The stories below are based off real client experiences. However, all names and specific details have been altered as a matter of privacy and confidentiality.
Scammers have preyed on the immigrant community for decades. Undocumented immigrants live everyday in fear of being deported and separated from their family. They are particularly vulnerable to scammers because of their desire for status and protection. Undocumented immigrants with poor English comprehension and lack of formal education are particularly vulnerable. Attorneys, real and pretend, (often called “notarios”) play on these fears and promise legal status to undocumented immigrants. They file bogus applications or simply do nothing; they know the victims will not go after them out of fear of deportation. Instead of legal status, these victims are usually placed in deportation proceedings, leaving their lives and families in jeopardy.
Juan and Cindy were two of these victims. They have two children, both born in the U.S. They both work to provide for their children, but they keep a low profile. Something as simple as a broken taillight could lead to an arrest and potential deportation. Like any good parents, they desire stability and protection for their children. So they sought legal help. They went to an attorney who spoke Spanish to them and made them comfortable. He promised them legal status – a work permit, a social security card and a driver’s license. This is what Juan and Cindy needed so they paid the attorney. They were protected – at least they thought.
Little did they know, but their attorney filed bogus applications in their names. When the government discovered the bogus applications and their unlawful status, Juan and Cindy were put in deportation proceedings. Due to the attorney’s scam they ended up in the one place they were trying to avoid. They are one step from deportation and the destruction of their stable and loving family.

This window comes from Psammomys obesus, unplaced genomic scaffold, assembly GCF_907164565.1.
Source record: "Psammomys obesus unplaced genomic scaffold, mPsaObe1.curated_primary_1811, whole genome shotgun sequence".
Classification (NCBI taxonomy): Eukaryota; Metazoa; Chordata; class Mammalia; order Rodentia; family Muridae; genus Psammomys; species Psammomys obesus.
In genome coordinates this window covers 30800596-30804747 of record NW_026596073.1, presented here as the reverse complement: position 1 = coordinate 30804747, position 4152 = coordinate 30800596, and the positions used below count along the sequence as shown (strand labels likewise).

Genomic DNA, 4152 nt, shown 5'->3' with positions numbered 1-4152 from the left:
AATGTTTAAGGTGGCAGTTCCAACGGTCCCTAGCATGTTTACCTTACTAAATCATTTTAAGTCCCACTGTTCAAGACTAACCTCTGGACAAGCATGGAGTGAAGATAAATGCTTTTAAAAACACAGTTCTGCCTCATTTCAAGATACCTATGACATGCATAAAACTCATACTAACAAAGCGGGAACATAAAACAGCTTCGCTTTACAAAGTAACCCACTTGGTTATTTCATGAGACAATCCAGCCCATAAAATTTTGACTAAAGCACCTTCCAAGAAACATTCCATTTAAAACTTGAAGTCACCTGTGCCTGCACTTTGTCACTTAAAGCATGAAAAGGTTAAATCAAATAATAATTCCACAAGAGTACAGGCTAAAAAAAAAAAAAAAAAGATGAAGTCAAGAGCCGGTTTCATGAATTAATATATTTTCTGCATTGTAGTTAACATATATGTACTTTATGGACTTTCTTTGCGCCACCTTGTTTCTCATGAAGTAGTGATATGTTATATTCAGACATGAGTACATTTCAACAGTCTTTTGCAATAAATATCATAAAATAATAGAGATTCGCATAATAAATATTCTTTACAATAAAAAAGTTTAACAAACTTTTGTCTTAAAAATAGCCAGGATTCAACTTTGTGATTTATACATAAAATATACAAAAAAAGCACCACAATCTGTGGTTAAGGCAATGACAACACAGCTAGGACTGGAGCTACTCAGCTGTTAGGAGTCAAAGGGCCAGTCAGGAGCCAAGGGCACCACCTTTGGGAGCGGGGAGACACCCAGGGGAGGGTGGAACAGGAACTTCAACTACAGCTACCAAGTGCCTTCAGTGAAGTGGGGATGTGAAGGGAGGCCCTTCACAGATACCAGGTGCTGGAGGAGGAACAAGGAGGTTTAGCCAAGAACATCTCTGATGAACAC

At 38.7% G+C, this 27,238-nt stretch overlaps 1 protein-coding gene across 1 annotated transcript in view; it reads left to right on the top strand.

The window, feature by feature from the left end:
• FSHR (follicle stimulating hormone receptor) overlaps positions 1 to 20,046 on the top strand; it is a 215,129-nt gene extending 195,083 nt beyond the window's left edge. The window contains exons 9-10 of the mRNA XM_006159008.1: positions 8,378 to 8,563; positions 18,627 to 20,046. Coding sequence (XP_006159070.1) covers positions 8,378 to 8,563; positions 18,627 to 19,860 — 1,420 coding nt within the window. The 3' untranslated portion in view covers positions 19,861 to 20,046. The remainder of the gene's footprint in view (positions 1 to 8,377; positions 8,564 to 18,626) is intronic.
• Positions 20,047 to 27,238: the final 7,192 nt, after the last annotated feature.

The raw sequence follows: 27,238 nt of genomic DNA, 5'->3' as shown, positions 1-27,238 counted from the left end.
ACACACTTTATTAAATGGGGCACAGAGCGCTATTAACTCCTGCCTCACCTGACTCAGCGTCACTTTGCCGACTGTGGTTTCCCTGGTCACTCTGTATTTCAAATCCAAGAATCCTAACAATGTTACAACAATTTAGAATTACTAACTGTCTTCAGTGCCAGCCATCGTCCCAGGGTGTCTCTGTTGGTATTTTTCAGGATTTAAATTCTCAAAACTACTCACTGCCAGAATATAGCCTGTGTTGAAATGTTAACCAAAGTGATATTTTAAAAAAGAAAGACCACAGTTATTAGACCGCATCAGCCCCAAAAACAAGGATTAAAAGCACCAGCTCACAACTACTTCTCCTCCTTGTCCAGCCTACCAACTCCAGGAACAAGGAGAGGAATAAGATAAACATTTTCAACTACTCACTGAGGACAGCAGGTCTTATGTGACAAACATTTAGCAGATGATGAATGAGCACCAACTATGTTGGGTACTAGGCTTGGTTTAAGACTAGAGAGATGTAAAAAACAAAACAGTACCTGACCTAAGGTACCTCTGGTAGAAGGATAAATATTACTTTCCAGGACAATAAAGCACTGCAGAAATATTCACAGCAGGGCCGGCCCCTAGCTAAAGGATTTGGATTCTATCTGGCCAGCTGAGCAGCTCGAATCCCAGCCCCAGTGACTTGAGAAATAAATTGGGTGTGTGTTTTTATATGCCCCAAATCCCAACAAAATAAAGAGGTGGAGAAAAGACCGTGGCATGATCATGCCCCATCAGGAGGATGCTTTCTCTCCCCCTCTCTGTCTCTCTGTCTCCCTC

President Obama’s executive action will provide protection from deportation for thousands of parents of U.S. citizens like Juan and Cindy. However, the announcement provides ample opportunity for notarios who want to make a quick profit off the announcement. Below are some people to avoid when seeking legal assistance.
- Anyone who charges for paper forms. All immigration forms will be freely accessible on the United Citizenship and Immigration Services website. Avoid any websites that do not have a .gov domain name.
- Anyone who says you can apply for Deferred Action as a parent of a U.S. citizen now. The government will not begin accepting applications until May 2015.
- Anyone who refuses to provide verification that they are a registered attorney.
- Anyone who promises legal permanent status. The deferred action program is a temporary form of relief that provides protection from deportation and work permission for three years. It does not provide lawful permanent status or citizenship.
- Anyone who requires cash payment
DISCLAIMER: Nothing in this blog should be construed as legal advice. If you are in removal proceedings or need legal advice on your immigration case, please contact an immigration attorney.